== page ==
Hacking Dimmer Touch Panel with ESP8266

Lucas Teske
Dec 29, 2019 · 4 min read
Dimmer Touch Panel

I bought two of these LED Touch Panel Dimmers in Banggood and they look pretty good. But since my house automation has its own way to controlling the lights I wonder if I could hack them to send info to Home Assistant.

The first thing I opened one of them to check what’s inside. It has two boards connected by a Flat Cable

Touch Panel Board
Dimmer Board

The dimmer board does have some micro controller that looks like a PIC, few mosfets and a buzzer. The touch panel has a WTC801SPI controller.

WTC801SPI Controller

Luckily the datasheet is available for this controller, and I were able to find the 10-pin flat cable connector pinout by using a multimeter and the datasheet info.

 1 -
2 -
4 - GND
5 -
6 - CS
7 - SCK
8 - SI (Slave Input)
9 - SO (Slave Output)
10 - VCC

Some of the unmapped pins has some board connections which I will sometime map it (I think this board actually has a LED onboard). Still we got what we need: the SPI Data.

To test it, I got a small NodeMCU board (ESP8266) and hooked up like this:

 1 -
2 -
3 -
4 - GND => ESP8266 GND
5 -
6 - CS => ESP8266 GPIO15 (D8)
7 - SCK => ESP8266 GPIO14 (D5)
8 - SI => ESP8266 GPIO13 (D7)
9 - SO => ESP8266 GPIO12 (D6)
10 - VCC => ESP8266 3.3V

For now I ignored the OUT_FLAG pin, because I can just read it from the SPI bus. If I wanted to make a ultra low power setup, I could use this pin to wake up the ESP8266 from a deep sleep to process. The OUT_FLAG is high whenever any touch is made.

ESP8266 hooked to Touch Panel Board

Reading a bit more of the datasheet, this IC is pretty simple: You always read/write one byte and they always mean the same thing. No addresses, no commands, nothing. When you’re reading one byte it will report the state of one button or the slider:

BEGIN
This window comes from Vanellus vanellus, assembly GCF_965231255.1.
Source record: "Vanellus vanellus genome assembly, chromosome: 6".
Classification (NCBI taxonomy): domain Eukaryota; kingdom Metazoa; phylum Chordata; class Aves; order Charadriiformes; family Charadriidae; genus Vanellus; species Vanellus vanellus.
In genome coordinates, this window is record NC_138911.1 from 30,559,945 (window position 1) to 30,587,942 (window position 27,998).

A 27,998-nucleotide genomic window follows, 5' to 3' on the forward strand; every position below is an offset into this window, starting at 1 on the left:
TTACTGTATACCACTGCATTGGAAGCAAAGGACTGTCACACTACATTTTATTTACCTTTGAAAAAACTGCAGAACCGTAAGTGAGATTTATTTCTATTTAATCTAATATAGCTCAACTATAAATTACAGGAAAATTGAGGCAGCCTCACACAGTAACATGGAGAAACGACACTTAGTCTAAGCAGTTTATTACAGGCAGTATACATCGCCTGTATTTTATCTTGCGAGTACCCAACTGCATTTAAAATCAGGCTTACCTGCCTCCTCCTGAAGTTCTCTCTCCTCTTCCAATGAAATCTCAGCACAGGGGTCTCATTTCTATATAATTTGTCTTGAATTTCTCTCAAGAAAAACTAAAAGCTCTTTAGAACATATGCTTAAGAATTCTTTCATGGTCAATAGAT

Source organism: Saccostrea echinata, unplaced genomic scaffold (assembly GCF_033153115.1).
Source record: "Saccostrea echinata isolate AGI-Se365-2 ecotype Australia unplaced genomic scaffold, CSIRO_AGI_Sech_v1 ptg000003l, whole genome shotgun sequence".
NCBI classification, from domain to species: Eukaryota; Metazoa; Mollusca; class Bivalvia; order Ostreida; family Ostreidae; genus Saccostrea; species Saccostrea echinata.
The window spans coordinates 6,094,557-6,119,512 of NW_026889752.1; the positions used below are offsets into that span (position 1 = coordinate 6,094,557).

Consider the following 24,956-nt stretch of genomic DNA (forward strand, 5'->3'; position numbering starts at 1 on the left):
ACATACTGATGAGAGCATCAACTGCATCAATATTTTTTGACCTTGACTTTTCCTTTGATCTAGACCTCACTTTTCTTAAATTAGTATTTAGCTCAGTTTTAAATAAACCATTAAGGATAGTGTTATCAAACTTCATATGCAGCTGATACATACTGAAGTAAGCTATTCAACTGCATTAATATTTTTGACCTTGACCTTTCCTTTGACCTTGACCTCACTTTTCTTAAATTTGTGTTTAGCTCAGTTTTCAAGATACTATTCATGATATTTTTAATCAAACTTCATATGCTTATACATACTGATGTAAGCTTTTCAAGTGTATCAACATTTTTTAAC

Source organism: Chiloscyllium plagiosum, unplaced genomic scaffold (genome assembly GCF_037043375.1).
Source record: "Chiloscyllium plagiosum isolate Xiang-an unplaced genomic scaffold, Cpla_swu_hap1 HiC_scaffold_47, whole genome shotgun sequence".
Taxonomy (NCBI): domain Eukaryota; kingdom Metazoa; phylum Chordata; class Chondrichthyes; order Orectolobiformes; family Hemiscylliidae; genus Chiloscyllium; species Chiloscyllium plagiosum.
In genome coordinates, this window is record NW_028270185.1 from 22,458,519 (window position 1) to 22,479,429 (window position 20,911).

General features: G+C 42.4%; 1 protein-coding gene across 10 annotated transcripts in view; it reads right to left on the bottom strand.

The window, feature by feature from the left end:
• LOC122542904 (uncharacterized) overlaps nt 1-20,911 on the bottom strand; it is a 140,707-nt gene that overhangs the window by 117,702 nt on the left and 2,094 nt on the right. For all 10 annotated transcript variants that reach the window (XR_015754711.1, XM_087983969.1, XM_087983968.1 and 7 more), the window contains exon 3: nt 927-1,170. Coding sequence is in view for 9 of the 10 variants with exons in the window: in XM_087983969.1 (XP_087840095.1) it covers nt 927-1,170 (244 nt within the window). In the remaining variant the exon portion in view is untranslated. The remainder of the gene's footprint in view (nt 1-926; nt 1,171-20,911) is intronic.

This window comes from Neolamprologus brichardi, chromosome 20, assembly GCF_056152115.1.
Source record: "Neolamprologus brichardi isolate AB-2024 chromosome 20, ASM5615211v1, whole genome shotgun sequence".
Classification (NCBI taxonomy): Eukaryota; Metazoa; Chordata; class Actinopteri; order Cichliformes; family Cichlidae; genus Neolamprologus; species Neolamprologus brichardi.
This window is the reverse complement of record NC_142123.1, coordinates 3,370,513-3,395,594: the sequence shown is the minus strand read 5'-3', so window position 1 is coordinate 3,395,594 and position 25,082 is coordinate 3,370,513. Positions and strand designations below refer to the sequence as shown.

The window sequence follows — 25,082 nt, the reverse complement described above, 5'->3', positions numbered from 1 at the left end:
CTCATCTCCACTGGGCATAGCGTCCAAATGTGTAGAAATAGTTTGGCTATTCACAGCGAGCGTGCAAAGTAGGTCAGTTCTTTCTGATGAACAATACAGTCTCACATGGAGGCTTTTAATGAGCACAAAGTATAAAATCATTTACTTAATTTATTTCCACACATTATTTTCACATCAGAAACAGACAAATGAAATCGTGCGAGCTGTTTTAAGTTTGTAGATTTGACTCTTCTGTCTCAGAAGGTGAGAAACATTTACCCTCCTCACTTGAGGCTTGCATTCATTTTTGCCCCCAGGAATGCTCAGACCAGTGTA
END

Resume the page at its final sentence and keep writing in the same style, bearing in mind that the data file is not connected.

Bit map of read byte

So the 7th bit defines if the data you just read is a Slider value or Button Value. So I made a very simple sketch to get these values out:

Arduino Sketch for SPI Writes

What it does is: Keep the SI HIGH (by writing 0xFF) as the datasheet asks for, and read one byte from SO. Print as binary to the serial port and waits 100ms before trying again.

By running this and pressing some buttons, I can check that if nothing is pressed, it returns 11111111.

Since the first bit tells us if its a button press or slider roll let’s make a different line printed for each:

Since the roller should give us a number, it will now print as decimal. The buttons will still be printed as binary.

Then by testing the slider, I noticed the range is from 1 to 54 (54 being the bottom and 1 being top. Which by the drawings should be 100% to 54 and 0% to 1). As for the buttons:

  • 0b => When Right button is pressed
  • 1b => When Power button is pressed
  • 10b => When Left button is pressed

Pressing more than one button at same time doesn’t make any effect. The IC just keeps the first pressed button down. By the binary numbers we can expect the data variable to be:

  • 0 => When Right button is pressed
  • 1 => When Power button is pressed
  • 2 => When Left button is pressed
  • 127 => When none are pressed (all 1's)

With that information we can do a better parsing of everything:

Now we have the slider information in percent and button presses by name. There are some more nice work you can do, but I did a small library that does everything for you in a event way:

This hack was pretty simple, but I want to write about it. Sometime later I will write about the Home Assistant integration. Hope you like it!

EDIT: How to configure it with Home Assistant: https://medium.com/@lucasteske/integrating-hacked-touch-panel-into-home-assistant-9f1b952582b7

Lucas Teske

Written by

Programming, Hacking, SDR, Satellites, Dishes, Tesla Coils, Drones. Basically everything technology related. "Prefiro um ódio sincero, do que um amor falso.”

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